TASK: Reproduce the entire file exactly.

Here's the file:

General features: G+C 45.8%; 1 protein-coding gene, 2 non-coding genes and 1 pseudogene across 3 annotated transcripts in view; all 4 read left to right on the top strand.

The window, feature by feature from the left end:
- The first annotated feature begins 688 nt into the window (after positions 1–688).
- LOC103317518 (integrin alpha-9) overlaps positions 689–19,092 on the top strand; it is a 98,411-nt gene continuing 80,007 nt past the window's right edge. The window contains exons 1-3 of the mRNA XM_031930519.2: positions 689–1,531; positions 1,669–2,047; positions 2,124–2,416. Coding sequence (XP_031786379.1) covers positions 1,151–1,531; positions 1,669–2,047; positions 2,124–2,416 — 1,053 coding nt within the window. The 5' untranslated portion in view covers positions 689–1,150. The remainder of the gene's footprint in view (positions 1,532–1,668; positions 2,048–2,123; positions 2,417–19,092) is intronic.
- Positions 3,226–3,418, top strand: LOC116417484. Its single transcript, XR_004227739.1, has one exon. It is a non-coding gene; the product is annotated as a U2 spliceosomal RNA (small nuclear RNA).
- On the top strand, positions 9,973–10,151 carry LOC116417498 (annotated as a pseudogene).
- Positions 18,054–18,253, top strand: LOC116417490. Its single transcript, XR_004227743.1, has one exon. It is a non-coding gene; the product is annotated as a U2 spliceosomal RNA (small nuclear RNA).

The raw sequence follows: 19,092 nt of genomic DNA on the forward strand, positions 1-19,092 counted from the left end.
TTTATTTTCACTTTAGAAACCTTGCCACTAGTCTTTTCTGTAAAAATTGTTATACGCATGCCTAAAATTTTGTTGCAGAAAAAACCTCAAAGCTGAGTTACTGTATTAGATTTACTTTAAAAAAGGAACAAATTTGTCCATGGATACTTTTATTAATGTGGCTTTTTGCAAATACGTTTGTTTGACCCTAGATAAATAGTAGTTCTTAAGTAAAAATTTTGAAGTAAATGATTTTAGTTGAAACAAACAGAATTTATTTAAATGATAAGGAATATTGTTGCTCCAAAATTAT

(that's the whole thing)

General features: G+C 45.8%; 1 protein-coding gene, 2 non-coding genes and 1 pseudogene across 3 annotated transcripts in view; all 4 read left to right on the top strand.

The window, feature by feature from the left end:
- The first annotated feature begins 688 nt into the window (after positions 1–688).
- LOC103317518 (integrin alpha-9) overlaps positions 689–19,092 on the top strand; it is a 98,411-nt gene continuing 80,007 nt past the window's right edge. The window contains exons 1-3 of the mRNA XM_031930519.2: positions 689–1,531; positions 1,669–2,047; positions 2,124–2,416. Coding sequence (XP_031786379.1) covers positions 1,151–1,531; positions 1,669–2,047; positions 2,124–2,416 — 1,053 coding nt within the window. The 5' untranslated portion in view covers positions 689–1,150. The remainder of the gene's footprint in view (positions 1,532–1,668; positions 2,048–2,123; positions 2,417–19,092) is intronic.
- Positions 3,226–3,418, top strand: LOC116417484. Its single transcript, XR_004227739.1, has one exon. It is a non-coding gene; the product is annotated as a U2 spliceosomal RNA (small nuclear RNA).
- On the top strand, positions 9,973–10,151 carry LOC116417498 (annotated as a pseudogene).
- Positions 18,054–18,253, top strand: LOC116417490. Its single transcript, XR_004227743.1, has one exon. It is a non-coding gene; the product is annotated as a U2 spliceosomal RNA (small nuclear RNA).

The raw sequence follows: 19,092 nt of genomic DNA on the forward strand, positions 1-19,092 counted from the left end.
TTTATTTTCACTTTAGAAACCTTGCCACTAGTCTTTTCTGTAAAAATTGTTATACGCATGCCTAAAATTTTGTTGCAGAAAAAACCTCAAAGCTGAGTTACTGTATTAGATTTACTTTAAAAAAGGAACAAATTTGTCCATGGATACTTTTATTAATGTGGCTTTTTGCAAATACGTTTGTTTGACCCTAGATAAATAGTAGTTCTTAAGTAAAAATTTTGAAGTAAATGATTTTAGTTGAAACAAACAGAATTTATTTAAATGATAAGGAATATTGTTGCTCCAAAATTAT